The first beautification project undertaken by the Gateway BIA, in 1996, was the planting of trees along the sides of the streets. These trees, Schubert Choke Cherry and Patmore Seedless Green Ash, have since filled out tremendously.
A few years after they were planted, the now-mature trees were adorned with strings of white LED lights that added a sparkle to the neighbourhood after dark. However, further growth of the trees eventually required the removal of these lights. The light strings are being replaced in 2018 by upward-directed pot lights at the base of each tree.
Refurbishing the ageing concrete sidewalks in The Gateway with attractive brick pavers was accomplished early on, over the course of two years, completed in 1998.
Gardens, Parks & Sitting Areas
The traffic island garden at 20th Avenue & Vine Street was one of the first initiatives of the Gateway BIA, planted in 1996.
In 1998, the GatewayBIA developed parkettes; inviting little sitting areas comprised of benches, flowers, trees and waste receptacles. Two are located at the intersection of 20th Avenue & Spruce Street, and a third is at 20th Avenue & Tamarack Street.
In 2004, acting on an idea they had put forth in the community six years previously, the Gateway BIA turned the formerly dull area next to the Connaught Youth Centre at 17th Avenue and Victoria Street into a lovely park for local residents to use. It has gardens, mature trees, benches, and a curving brick path where there used to be only a rutted dirt trail.
Bold, elegant red street lamps were installed along the entire Gateway route in 2000. Shortly thereafter began a campaign to remove posters that showed up on the decorative lampposts, until finally, they remained bare. The lamp posts were adorned seasonally with hanging flower baskets, and year-round with colourful street banners.
Not every beautification effort can be something completely new; in the course of 20+ years, some of the budget must inevitably be spent on repairs and upgrading of earlier improvements. The red lamp posts installed in 2000 soon faded to a rosy pink shade. They were repainted red, only to fade again. In 2018 the Gateway BIA followed through on a decision to replace the decidedly pink lamp posts with taller, equally stately, black lamp posts. Although the Gateway BIA generally aims to add as much colour to the neighbourhood as possible, the understated black colour complements the elegant styling of the lamp posts, and it looks great with the bright new banners that have been designed to go with them.
Banners & Flower Baskets
In the years that followed the installation of The Gateway’s elegant lamp posts, the posts were further enhanced with colourful banners and flower baskets. The banners have been updated with a new theme every so often.
In 2018, new decorative lamp posts required larger banners, so the Gateway BIA turned again to their creative partners at Concept Design to develop a new series of images reflecting some of the best things about living in Prince George, from outdoor adventures to definitive wildlife.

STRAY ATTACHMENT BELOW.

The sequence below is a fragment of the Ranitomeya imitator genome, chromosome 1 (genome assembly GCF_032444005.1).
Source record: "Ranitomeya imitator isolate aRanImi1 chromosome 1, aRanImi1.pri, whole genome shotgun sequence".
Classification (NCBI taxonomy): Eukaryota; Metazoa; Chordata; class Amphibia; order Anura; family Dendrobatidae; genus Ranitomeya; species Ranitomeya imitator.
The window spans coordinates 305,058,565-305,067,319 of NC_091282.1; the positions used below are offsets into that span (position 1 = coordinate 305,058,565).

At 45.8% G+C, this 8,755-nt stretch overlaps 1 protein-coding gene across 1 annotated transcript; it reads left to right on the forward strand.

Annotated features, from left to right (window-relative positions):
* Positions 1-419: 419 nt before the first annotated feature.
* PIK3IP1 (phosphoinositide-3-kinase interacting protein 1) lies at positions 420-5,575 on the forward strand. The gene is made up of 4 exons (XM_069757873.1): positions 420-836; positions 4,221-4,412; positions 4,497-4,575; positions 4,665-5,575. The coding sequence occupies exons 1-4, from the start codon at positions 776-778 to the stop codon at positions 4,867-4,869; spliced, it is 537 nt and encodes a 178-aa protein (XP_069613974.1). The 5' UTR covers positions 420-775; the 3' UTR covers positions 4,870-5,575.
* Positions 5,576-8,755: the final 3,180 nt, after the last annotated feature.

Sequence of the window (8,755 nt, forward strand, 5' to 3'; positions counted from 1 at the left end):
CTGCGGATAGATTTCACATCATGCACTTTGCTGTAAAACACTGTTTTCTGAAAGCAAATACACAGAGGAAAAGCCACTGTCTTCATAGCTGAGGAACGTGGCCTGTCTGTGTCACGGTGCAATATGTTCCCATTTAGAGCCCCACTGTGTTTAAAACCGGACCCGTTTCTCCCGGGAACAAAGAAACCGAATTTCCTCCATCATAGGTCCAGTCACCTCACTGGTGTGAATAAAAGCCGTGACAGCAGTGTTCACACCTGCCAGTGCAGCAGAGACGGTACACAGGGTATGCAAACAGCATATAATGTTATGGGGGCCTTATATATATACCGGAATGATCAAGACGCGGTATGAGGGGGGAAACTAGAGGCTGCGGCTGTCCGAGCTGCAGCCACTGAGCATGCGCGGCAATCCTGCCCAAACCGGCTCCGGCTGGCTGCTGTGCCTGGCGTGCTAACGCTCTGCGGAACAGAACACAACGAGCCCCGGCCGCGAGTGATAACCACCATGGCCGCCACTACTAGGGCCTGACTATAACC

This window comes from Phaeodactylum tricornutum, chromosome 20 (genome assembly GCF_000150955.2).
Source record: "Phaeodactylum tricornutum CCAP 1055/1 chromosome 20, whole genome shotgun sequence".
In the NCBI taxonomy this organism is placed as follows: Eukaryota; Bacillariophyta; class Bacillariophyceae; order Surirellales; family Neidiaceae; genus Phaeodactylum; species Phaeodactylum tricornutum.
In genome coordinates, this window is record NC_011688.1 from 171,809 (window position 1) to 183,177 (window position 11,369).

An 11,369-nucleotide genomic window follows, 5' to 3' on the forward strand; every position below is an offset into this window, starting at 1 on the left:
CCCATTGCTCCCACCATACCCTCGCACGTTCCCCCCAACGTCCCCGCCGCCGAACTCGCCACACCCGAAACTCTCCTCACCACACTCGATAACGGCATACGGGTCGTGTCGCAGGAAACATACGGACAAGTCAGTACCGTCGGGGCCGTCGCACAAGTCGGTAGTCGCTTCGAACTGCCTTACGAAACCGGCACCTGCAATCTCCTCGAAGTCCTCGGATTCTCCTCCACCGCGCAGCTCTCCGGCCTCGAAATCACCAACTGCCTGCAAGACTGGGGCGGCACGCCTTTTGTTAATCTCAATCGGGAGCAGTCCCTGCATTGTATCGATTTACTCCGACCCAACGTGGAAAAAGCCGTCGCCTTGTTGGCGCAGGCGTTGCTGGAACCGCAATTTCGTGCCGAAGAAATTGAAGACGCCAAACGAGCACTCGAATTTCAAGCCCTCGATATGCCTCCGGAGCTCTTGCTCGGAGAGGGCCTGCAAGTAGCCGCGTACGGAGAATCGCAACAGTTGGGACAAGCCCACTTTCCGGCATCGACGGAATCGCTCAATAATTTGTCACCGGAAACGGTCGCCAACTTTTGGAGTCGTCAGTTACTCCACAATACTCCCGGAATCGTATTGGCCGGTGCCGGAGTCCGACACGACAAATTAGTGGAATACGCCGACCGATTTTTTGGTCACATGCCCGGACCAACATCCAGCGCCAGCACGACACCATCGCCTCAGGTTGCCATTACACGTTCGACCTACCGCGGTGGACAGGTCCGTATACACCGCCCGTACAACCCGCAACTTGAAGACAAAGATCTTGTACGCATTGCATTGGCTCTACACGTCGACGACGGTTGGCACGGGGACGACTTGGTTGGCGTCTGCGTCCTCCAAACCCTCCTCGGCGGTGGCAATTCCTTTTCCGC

Street Name Signs
In 2008, the idea of decorative street name signs was brought up, and board members began researching to find a Canadian supplier. Within a year, the standard green street name signs were replaced with charming new ones that incorporate the Gateway logo.
Art Installations - Mural
In 2006, the Gateway BIA fulfilled a desire to add some original artwork to the area and designed and commissioned the painting of a mural on the side of the Connaught Youth Centre building. Visible from several blocks away, the decidedly local mural depicts regional flora, the old Cameron Street Bridge, the Huble Homestead, and the actual sky that was visible on the day it was painted.
Art Installations - Sculpture
For 2010, the Gateway BIA decided to go big. Five metres tall and ten metres wide, to be specific. Situated on the traffic island at the intersection of Victoria Street & 20th Avenue, the steel sculpture known as “Commotion” depicts life-sized human figures dancing together, connected in jubilant unity. It symbolizes the cooperative spirit of the citizens of Prince George; the diversity, equality, and the volunteer-oriented nature of our community. True to its message, this sculptural installation was conceived, designed, engineered, fabricated and installed locally.
The sculpture certainly created a buzz and a bit of a commotion in the community, and it didn’t take long for someone else community-minded to start a fun and charitable tradition centred on the Commotion sculpture. Every year, at the beginning of winter, a hand-made toque has appeared on each head of the sculpture, and even a few scarves have been seen. Anyone out on a cold day, in need of a warm hat, is welcomed to take one from the sculpture.
Over the past 23 years, the Gateway BIA has invested in so many decorative features that one may wonder if they’ve exhausted the options for neighbourhood beautification. To them, it only means that they need to get more creative…